Independent Projects: Eligibility & Criteria
To be eligible for the grant program students must:
- Be a second-year HBS student
- Be formally enrolled in an Independent Project for academic credit during the Fall or Winter term.
- If you are pursuing this project as part of a Field Course, you will be asked for additional information in the application; and projects will be accepted on a case-by-case basis.
- Meet all project and eligibility requirements outlined on the HBS Field-Based Learning website. (intranet login required)
- Submit all documents by the program deadlines (see below)
Social Enterprise must be a core element of the Independent Project, and grants will be awarded based on the strength of this component in the application. Social Enterprise projects may include work with specific organizations or undertaking an industry study related to:
- nonprofit or public-sector organizations/management issues
- for profit organizations in which the mission and the core activities of the organization have a direct social purpose
- business approaches where the core focus is social impact, including environmental sustainability or corporate social responsibility.
Note on HBS New Venture Competition participation:
The SE Independent Project Grant program is intended to support expenses related to the research and analysis component of Independent Projects. The program does not support business start-up expenses such as: beta program development, organization licensing or registration fees, attorney services, office equipment, computer software programs, etc. Students may be eligible for funding through the SE Independent Project Reimbursement Grant program or the New Venture Competition - Student Track reimbursement programs, depending on their project and/or expenses. While students can apply to both programs, they can only accept funding from one.
Note on travel to countries on U.S. State Department Travel Warning list [updated 8/16/11]:
With greater numbers of students pursuing activities away from campus, and with increased instability in a number of regions of the world, the School has developed guidelines and an approach to funding students that balances educational opportunities with the risks inherent in locations where violence is high and the infrastructure to support travelers in the region is weak or overtaxed.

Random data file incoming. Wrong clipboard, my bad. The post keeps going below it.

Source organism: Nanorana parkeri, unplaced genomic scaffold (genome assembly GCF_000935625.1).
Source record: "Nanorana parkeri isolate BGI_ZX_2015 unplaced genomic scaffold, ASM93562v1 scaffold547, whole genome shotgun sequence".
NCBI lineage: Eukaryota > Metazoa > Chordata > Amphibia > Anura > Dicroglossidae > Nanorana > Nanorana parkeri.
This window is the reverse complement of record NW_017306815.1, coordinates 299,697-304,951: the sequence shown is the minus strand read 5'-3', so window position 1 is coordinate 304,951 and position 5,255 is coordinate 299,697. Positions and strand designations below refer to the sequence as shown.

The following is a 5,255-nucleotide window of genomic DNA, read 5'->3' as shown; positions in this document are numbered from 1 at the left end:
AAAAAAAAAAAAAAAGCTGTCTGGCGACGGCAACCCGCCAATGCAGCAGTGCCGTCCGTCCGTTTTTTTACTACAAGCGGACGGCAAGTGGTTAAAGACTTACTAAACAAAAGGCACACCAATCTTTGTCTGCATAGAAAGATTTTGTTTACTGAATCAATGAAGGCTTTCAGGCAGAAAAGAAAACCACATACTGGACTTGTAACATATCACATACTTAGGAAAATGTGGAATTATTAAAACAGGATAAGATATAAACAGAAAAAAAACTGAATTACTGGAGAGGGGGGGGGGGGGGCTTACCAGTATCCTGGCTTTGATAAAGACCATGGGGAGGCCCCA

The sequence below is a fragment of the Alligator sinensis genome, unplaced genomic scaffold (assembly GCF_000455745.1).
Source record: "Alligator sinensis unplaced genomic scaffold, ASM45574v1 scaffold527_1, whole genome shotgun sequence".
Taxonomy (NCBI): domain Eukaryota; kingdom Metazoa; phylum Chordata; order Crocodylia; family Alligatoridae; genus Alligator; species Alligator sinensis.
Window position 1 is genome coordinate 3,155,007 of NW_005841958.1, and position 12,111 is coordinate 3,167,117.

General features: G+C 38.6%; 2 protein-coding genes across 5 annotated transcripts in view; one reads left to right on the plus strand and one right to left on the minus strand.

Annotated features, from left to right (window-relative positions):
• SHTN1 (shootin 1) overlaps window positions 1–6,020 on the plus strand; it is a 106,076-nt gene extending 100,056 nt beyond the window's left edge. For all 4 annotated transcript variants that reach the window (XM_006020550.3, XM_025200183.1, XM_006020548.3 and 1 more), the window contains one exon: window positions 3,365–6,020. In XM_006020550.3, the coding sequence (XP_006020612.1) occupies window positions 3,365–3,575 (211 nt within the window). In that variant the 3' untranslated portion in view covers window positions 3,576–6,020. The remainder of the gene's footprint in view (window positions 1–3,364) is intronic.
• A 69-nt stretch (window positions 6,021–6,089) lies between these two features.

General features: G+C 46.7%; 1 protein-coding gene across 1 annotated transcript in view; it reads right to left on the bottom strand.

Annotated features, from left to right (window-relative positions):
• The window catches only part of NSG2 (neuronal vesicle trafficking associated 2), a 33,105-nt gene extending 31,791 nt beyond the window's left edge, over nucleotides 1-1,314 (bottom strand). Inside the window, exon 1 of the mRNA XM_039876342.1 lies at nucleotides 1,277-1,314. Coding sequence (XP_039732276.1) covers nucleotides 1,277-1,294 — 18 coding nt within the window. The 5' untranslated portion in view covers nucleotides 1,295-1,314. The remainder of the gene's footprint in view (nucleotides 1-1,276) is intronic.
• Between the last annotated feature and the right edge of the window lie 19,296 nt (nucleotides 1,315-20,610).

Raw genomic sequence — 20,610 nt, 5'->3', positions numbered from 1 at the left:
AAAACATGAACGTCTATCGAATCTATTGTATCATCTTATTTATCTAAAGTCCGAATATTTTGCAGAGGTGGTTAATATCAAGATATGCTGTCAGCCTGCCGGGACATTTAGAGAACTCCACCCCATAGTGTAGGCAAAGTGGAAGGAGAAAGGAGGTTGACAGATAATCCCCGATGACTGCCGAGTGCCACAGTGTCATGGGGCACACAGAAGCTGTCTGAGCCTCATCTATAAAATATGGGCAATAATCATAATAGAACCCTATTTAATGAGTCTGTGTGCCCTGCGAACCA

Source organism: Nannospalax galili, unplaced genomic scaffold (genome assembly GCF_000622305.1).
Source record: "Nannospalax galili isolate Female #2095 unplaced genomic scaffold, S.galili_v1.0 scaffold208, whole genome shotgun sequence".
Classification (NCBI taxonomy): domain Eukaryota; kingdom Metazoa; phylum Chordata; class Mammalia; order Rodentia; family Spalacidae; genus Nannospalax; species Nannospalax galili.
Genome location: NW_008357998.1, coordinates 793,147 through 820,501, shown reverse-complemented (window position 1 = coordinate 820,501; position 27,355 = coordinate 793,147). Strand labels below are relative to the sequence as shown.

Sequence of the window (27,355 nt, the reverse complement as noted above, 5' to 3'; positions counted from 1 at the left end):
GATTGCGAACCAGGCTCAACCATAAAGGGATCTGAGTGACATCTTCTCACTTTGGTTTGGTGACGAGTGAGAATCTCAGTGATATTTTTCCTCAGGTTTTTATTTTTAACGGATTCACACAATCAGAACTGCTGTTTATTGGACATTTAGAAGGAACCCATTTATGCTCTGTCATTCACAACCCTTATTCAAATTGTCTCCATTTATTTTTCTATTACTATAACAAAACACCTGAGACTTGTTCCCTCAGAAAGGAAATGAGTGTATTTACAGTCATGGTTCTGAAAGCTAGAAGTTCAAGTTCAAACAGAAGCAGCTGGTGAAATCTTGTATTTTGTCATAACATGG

In order to be considered for grant funding, students who are traveling to countries on the U.S. State Department Travel Warning list - whether for all or some portion of their fellowship/project - must complete a Travel Application and return to the Social Enterprise Initiative with their grant application. Travel applications will take up to two weeks for a decision, and only students whose Travel Applications are approved will be eligible to receive funding from the School.
Applications will be reviewed by the Social Enterprise Initiative and the Dean's Office, taking into account the level of state department warning. The committee will make case-by-case decisions on students traveling to countries/regions in which the U.S. State Department either
- recommends explicitly against all but essential travel to the country
- gives no explicit recommendation against travel, but there is a combination of political/civil unrest, violence targeted at foreigners, incidents in public gathering spaces (e.g., hotels), unpredictability, and poor infrastructure (hospitals, police) to respond in emergencies.
These decisions will be made on the specific country/region warning, security plans, and individual circumstances (e.g., country of citizenship), as well as the unique learning opportunity presented. In general, the bar is set high for Travel Applications to high risk countries. We recommend that students have alternate plans to pursuing their project should the Travel Application not be approved.